musica Dei donum

CD reviews

Giovanni Lorenzo LULIER (c1660-1700): "Cantate e Sonate"

Francesca Boncompagni, soprano
Accademia Ottoboni
Dir: Marco Ceccato

rec: Dec 4 - 8, 2017, Cori, Chiesa di San Francesco
Alpha - 406 (© 2018) (54'16")
Liner-notes: E/D/F; lyrics - translations: E/F
Cover, track-list & booklet

anon: Sonata for cello and bc in F; Giovanni Lorenzo LULIER: Amor, di che tu vuoi; Ferma alato pensier; Là, dove a Pafo in seno; La Didone; Sonata for violin, cello and bc in D (attr)

Teresa Ceccato, violin; Marco Ceccato, cello; Francesco Romano, theorbo; Anna Fontana, harpsichord

The name of Giovanni Lorenzo Lulier is never omitted in any piece on the history of the cello. He had the nickname Giovannino del Violone, which indicates that he was quite famous as a player of the violone - not the instrument known today as such (the 16' violone grosso), but a kind of bass violin, which was around 1700 to be replaced by what is now generally known as the cello. Lulier was born and died in Rome and here he made a career as a player of the 'violone', first in the service of Cardinal Pamphili and then in the chapel of Cardinal Ottoboni. Unfortunately no composition for his own instrument from his pen has been preserved.

The Sonata in D for violin, cello and basso continuo is attributed to him, because the name of the composer is given as 'Giovanni del Violone', which is also the name used in the cantatas included here, which are definitely by Lulier. This sonata comprises four movements, whereas the very short Sonata in F for cello and basso continuo comes in three; here no composer is mentioned at all, and the liner-notes do not explain why it was included here.

The extant oeuvre of Lulier comprises only vocal works: operas, serenatas, oratorios and cantatas. Arcangelo Corelli composed the overture to his oratorio Beatrice d'Este. A few years ago I reviewed a recording of his serenata La Gloria, Roma e Valore. Otherwise little of his oeuvre has appeared on disc. That makes the present recording a major contribution to the discography. Interestingly it sheds some light on his activities as a composer for the cello, as in one cantata the cello is given an obbligato part and in other cantatas it now and then departs from the basso continuo.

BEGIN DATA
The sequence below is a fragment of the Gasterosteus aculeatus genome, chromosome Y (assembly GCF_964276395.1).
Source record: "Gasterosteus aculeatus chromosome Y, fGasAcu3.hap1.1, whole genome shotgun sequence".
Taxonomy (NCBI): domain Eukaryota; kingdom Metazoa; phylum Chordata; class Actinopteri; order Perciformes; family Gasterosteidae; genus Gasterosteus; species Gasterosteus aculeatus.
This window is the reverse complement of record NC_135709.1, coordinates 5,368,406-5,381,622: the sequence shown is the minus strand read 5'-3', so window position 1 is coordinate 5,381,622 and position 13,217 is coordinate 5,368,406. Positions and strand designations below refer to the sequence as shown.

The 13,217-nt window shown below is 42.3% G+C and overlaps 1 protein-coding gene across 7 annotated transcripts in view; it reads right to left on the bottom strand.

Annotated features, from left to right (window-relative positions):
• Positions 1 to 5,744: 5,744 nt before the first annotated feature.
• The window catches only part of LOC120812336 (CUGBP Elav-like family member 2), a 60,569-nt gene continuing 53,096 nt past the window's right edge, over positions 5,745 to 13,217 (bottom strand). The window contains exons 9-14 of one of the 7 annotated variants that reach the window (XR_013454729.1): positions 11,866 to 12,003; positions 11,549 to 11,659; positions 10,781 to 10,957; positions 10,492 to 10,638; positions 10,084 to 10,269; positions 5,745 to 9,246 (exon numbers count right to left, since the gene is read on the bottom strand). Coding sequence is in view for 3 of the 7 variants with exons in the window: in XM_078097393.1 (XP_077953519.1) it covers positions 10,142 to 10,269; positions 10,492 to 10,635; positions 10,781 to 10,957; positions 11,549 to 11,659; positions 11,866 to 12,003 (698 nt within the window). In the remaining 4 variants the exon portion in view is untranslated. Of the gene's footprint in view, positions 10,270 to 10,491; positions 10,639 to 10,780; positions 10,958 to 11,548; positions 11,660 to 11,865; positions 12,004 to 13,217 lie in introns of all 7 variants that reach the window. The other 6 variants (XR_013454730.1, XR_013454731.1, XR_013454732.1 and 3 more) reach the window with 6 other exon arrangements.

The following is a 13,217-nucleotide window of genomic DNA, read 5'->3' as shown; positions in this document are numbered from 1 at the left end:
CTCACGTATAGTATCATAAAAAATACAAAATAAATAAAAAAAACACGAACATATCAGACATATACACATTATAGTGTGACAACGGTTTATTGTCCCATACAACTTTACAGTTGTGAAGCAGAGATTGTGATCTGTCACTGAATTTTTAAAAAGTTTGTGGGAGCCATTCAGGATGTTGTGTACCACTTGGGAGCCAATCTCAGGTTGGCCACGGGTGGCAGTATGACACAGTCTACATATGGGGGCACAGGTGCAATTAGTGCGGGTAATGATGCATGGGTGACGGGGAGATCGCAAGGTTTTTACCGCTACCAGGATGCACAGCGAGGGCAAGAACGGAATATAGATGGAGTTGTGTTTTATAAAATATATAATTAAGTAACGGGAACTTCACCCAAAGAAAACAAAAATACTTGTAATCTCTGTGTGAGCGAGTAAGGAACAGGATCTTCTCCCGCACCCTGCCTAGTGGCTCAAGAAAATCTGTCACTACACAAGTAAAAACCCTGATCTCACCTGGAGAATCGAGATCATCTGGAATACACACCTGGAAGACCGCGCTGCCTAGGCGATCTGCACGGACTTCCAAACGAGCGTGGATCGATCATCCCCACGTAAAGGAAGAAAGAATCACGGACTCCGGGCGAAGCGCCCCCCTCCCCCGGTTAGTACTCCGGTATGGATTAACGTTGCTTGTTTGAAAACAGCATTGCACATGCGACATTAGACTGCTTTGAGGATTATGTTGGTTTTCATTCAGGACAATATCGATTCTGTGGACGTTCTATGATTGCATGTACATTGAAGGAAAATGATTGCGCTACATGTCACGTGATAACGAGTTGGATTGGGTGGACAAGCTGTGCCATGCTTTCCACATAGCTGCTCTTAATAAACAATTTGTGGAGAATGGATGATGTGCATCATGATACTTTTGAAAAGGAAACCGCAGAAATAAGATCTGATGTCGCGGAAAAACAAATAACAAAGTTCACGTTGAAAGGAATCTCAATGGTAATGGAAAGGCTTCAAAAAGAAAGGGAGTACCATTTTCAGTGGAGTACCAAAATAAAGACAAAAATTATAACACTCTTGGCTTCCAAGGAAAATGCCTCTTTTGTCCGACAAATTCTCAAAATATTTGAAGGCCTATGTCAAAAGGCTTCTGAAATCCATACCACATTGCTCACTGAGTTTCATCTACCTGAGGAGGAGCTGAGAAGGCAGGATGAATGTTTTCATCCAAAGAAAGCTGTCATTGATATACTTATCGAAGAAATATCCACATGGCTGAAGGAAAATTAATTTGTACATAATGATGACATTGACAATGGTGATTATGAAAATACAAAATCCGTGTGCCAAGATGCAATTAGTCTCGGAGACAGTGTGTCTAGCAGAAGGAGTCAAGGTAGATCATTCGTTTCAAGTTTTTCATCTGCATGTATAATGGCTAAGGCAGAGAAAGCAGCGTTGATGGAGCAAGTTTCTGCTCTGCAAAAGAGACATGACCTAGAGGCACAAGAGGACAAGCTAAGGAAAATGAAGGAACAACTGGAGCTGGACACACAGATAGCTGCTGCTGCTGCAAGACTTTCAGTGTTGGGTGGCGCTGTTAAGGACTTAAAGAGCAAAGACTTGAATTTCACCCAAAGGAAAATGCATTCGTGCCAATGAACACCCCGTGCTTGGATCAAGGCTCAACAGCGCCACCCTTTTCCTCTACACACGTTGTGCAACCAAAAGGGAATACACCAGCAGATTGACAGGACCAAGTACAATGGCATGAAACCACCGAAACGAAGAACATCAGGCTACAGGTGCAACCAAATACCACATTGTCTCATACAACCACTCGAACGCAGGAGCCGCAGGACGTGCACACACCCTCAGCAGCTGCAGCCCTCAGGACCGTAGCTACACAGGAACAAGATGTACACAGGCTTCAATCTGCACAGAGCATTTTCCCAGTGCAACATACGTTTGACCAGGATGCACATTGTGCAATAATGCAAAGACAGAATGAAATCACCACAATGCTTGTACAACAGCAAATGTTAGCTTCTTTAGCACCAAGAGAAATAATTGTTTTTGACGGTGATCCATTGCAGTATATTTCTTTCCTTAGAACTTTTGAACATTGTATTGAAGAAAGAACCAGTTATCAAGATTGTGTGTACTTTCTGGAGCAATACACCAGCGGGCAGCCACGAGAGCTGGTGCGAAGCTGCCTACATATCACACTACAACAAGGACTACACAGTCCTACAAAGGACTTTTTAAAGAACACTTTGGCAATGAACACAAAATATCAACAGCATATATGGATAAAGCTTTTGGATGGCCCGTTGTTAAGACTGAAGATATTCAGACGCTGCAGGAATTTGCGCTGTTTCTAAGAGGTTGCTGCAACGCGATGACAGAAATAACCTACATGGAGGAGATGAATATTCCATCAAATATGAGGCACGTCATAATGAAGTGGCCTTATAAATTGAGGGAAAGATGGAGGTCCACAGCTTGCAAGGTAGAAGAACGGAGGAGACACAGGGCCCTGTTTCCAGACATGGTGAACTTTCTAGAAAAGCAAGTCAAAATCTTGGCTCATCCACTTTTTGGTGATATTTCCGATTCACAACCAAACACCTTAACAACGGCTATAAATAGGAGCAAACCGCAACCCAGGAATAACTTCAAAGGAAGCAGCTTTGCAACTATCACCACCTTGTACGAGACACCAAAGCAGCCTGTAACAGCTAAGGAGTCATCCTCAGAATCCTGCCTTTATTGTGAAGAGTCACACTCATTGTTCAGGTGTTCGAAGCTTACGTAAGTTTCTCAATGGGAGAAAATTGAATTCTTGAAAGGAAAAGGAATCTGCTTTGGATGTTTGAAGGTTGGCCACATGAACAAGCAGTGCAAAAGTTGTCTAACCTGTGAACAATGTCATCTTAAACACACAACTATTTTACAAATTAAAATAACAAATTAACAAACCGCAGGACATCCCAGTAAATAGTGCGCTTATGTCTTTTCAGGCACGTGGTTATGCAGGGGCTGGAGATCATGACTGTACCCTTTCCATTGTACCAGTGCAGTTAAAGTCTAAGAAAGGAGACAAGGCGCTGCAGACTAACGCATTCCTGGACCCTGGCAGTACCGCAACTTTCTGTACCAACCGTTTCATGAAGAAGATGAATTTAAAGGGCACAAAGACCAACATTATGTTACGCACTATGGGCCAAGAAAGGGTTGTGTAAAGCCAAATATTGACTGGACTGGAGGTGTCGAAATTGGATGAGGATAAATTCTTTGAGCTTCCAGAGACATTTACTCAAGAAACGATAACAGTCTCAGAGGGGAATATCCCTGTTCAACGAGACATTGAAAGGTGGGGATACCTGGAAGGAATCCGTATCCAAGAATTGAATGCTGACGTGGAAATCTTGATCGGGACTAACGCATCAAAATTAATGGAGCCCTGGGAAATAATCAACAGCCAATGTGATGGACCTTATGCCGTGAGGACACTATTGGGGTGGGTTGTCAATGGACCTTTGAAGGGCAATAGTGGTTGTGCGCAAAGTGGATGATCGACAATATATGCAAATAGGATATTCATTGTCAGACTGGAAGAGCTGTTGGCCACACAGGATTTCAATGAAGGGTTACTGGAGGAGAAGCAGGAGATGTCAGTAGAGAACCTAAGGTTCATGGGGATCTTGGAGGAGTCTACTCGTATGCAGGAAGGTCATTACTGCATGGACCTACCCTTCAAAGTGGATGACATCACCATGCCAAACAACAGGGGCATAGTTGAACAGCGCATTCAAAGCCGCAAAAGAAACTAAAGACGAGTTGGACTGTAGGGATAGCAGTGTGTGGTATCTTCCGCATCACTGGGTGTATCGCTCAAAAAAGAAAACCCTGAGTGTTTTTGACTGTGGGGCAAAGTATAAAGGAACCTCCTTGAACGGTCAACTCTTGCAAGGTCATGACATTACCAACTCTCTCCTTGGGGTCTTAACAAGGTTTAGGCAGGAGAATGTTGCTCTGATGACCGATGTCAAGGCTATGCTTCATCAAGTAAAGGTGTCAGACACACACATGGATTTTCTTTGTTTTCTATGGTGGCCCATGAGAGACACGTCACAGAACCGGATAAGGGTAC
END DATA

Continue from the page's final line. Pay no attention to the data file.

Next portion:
The cantatas, almost certainly written for the gatherings of the Roman Arcadian Academy, of which Lulier's employer from 1690 to 1700, Cardinal Ottoboni, was a member, don't follow strictly the pattern which was being laid down by Alessandro Scarlatti. The programme opens with Amor, di che tu vuoi, which comprises three pairs of recitative and dacapo aria. The scoring is for soprano, cello and basso continuo. The cello has the most prominent part in the first aria, where it is the soprano's equal; the cello part is written on a separate stave. The soprano and the cello largely imitate each other.

Ferma alato pensier was performed in 1693 by Andrea Adami, a soprano castrato who was a member of the papal choir. Here the cello plays a concertante role in several arias; its part is notated in the tenor clef in the basso continuo line. This cantata opens with an arioso, which is followed by a sequence of arias and recitatives. The arias all have a dacapo, except the second. The third aria is notable as the basso continuo in the A part and the second section of the B part consists of a basso ostinato.

Là, dove a Pafo in seno is probably an early cantata, as the two arias are strophic. The scoring is for soprano, violin and basso continuo, and comprises two pairs of recitative and aria. The last item on this disc is also different from the common pattern. It is about one of the most popular subjects of baroque operas and cantatas: the tumultuous and tragic story of Dido, falling in love with Aeneas and then losing him, and putting herself out of her misery by killing herself. The cantata is dated around 1692 and the text was written by the poet Mario Reitani Spatafora, a member of the Arcadian Academy. It focuses on the last moments of Dido's life. It opens and closes with a recitative, embracing a lamento, called aria, in which arioso and recitative alternate. The last recitative ends with the line "[the point of a sword] cut short the thread of her life". This sudden end does not withhold Lulier to set this line in the form of an arioso, which is repeated a couple of times.

There is no lack of recordings of Italian chamber cantatas. It was one of the most popular forms of secular vocal music, and the Arcadian Academies in Rome and elsewhere greatly stimulated the composition of such pieces. Alessandro Scarlatti composed more than 600 cantatas. I don't think anyone would like to have them all on disc, even if that would be possible. However, this disc is definitely interesting as it includes cantatas which in several ways are different from what was to become the standard, especially because of the role of the cello. Considering that no compositions for the cello by Lulier have come down to us, these cantatas are a small compensation for this omission. They are very well written and confirm my positive impressions of the serenata mentioned above.

Francesca Boncompagni is a fine singer with a nice voice. She does well here, and the qualities of the cantatas are rather well conveyed. She uses a bit too much vibrato most of the time, but not as frequently as is common in so many recordings of this kind of repertoire and her vibrato is also not very wide. The playing of the instruments is excellent. There is every reason to investigate this disc.

Johan van Veen (© 2019)

Relevant links:

Francesca Boncompagni
Accademia Ottoboni

CD Reviews